"Maintaining this workout routine and the healthy eating habits can help keep those five pounds off, but the walking alone isn't likely to result in additional weight loss," Cassetty said.

"Generally speaking, the average healthy adult will likely notice a difference in how they feel by incorporating more movement and sprucing up the diet," said Moore.

"You may or may not lose weight with diet and exercise changes though. Whether you lose weight can vary with personal genetics and metabolism, age, overall physical activity level, stress levels and even sleep."

How can you get started?

Walking is one of the easiest exercise routines to start — just pick a route and get going! Bryant recommends wearing comfortable footwear, but there's no need to invest in fancy shoes or other gear.

There's no need for fancy footwear - a pair of comfortable sneakers is perfect for getting started. Shutterstock

A good speed to start at is walking at a pace of about three miles an hour, or walking one mile in twenty minutes.

If you're looking for a metric to compete with, Bryant recommends trying to work your way up to 10,000 steps, which will help you burn about 1,000 calories.

How can you maximize your time spent walking?

If you're looking for a full-body workout, it's possible to amp up your walking routine by changing the terrain.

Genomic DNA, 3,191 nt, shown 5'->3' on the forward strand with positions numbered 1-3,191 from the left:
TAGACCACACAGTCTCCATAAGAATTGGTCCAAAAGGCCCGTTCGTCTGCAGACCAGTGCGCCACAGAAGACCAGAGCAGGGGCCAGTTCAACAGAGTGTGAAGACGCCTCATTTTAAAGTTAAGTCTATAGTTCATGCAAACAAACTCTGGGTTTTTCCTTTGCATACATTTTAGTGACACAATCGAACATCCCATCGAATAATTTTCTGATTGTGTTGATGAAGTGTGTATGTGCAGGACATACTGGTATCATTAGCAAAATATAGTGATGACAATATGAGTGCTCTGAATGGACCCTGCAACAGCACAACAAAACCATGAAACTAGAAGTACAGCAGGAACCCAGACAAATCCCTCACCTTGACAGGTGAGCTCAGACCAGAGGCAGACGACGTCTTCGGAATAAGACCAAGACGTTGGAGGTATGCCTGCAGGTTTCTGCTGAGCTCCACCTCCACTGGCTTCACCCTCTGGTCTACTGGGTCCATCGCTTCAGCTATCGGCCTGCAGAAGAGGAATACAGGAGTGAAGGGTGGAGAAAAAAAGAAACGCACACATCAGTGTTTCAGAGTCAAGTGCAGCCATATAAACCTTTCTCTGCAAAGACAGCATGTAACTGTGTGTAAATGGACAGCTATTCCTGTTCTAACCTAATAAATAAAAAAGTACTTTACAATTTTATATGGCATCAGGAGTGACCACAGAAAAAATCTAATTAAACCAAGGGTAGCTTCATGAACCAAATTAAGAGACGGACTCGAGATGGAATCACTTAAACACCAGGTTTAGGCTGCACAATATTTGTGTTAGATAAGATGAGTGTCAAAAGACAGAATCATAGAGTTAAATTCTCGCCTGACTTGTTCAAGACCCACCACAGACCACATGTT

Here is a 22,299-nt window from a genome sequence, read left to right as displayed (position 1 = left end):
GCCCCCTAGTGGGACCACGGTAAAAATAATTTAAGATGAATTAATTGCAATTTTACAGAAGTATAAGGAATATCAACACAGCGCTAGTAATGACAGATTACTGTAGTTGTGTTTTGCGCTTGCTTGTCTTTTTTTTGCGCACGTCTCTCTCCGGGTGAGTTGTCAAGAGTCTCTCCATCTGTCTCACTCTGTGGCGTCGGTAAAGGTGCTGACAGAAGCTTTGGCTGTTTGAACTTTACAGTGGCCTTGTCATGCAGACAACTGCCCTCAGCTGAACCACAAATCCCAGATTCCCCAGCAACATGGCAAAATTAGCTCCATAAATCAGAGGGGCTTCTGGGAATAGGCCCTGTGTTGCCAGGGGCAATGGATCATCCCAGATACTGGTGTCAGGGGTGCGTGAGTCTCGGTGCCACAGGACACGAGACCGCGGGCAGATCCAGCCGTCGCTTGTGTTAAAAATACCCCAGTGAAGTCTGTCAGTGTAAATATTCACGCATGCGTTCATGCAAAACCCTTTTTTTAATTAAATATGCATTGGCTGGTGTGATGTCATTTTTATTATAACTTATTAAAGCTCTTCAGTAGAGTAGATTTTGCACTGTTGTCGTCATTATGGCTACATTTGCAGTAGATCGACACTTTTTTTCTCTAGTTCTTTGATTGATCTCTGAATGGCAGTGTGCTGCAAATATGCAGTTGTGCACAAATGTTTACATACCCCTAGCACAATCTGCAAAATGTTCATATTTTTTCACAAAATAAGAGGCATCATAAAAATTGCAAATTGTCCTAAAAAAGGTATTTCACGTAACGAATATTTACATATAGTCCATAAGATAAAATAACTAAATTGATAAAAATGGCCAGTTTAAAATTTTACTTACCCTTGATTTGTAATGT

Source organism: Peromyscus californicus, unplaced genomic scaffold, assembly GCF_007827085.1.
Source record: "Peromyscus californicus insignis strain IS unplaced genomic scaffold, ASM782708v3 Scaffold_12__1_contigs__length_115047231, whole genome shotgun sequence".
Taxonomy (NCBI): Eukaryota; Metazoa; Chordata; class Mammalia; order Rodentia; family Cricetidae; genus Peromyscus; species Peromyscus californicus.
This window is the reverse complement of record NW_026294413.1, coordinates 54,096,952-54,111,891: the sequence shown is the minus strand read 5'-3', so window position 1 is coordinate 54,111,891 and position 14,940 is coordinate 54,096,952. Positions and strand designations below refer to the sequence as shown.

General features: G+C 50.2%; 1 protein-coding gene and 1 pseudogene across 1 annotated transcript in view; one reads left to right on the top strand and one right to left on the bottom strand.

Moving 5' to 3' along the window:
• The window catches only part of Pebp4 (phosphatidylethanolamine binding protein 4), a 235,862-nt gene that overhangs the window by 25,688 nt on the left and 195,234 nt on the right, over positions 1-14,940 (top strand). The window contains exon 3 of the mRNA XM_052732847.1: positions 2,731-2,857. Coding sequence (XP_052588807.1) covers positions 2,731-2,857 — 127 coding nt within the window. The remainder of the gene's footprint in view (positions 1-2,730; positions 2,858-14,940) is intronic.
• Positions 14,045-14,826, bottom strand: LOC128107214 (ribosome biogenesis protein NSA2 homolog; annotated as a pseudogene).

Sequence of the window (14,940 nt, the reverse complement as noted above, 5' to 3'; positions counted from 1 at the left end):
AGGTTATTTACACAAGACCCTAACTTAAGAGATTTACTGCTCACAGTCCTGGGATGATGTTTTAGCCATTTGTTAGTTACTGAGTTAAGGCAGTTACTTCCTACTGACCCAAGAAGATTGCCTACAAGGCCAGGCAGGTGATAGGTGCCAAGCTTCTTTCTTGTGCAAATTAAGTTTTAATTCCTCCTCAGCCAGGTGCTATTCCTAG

"Walking uphill or inclining your treadmill increases the intensity and challenge of the walk," Bryant said. "You can also introduce some intervals where you change your walking speed. If you're outside, maybe, you know, walk really briskly from from from a stop sign to a stop sign and walk at a normal pace until you get to your next stop sign. If you're on a treadmill ... walk comfortably for three minutes and then for the next minute or two, walk you know a half a mile an hour faster."

Try turning up the incline on your treadmill if you want to burn more calories while walking. Shutterstock

You can also add weights, though Bryant recommends avoiding hand weights and instead investing in a weighted vest, which can make you push yourself harder without putting stress on the joints.

If you're looking for an equipment-free way to burn more calories, you can try doing something as simple as waving your arms. A study by the American Council on Exercise found that moving the arms vigorously expends more calories.

"It may look a bit odd but but vigorously pumping the arm certainly adds to the intensity of the workout," Bryant said.

What are some other health benefits from walking?

Of course, there are more benefits to walking than just losing weight. Like any other aerobic exercise, walking will help improve the function of your cardiovascular system, will lead to better blood sugar control, and help lower blood pressure.

"Any benefit you can get from other forms of cardio exercise, like cycling, running, swimming, you can derive all those same benefits while walking," Bryant said.

Walking can also have benefits for mental health. Bryant said that the exercise can help relieve and manage stress and anxiety, and said it can be an especially helpful activity during the coronavirus pandemic.

"I would tell people, during this time of a shelter in place and stay at home orders and so forth, to really pay attention and focus on how walking makes them feel, because I think that can serve as a great motivator to kind of keep them in the game in terms of continuing to walk," he said.